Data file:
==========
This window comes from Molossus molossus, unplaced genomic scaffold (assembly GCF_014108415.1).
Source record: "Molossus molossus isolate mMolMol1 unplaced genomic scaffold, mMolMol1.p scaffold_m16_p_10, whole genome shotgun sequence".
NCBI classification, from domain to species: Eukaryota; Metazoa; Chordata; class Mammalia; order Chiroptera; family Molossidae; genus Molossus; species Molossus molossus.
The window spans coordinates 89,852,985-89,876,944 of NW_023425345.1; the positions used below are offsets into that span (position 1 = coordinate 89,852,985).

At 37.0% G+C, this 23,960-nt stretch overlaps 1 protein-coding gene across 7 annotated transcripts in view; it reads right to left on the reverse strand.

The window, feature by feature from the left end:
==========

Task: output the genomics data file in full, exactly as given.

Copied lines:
This window comes from Molossus molossus, unplaced genomic scaffold (assembly GCF_014108415.1).
Source record: "Molossus molossus isolate mMolMol1 unplaced genomic scaffold, mMolMol1.p scaffold_m16_p_10, whole genome shotgun sequence".
NCBI classification, from domain to species: Eukaryota; Metazoa; Chordata; class Mammalia; order Chiroptera; family Molossidae; genus Molossus; species Molossus molossus.
The window spans coordinates 89,852,985-89,876,944 of NW_023425345.1; the positions used below are offsets into that span (position 1 = coordinate 89,852,985).

At 37.0% G+C, this 23,960-nt stretch overlaps 1 protein-coding gene across 7 annotated transcripts in view; it reads right to left on the reverse strand.

The window, feature by feature from the left end: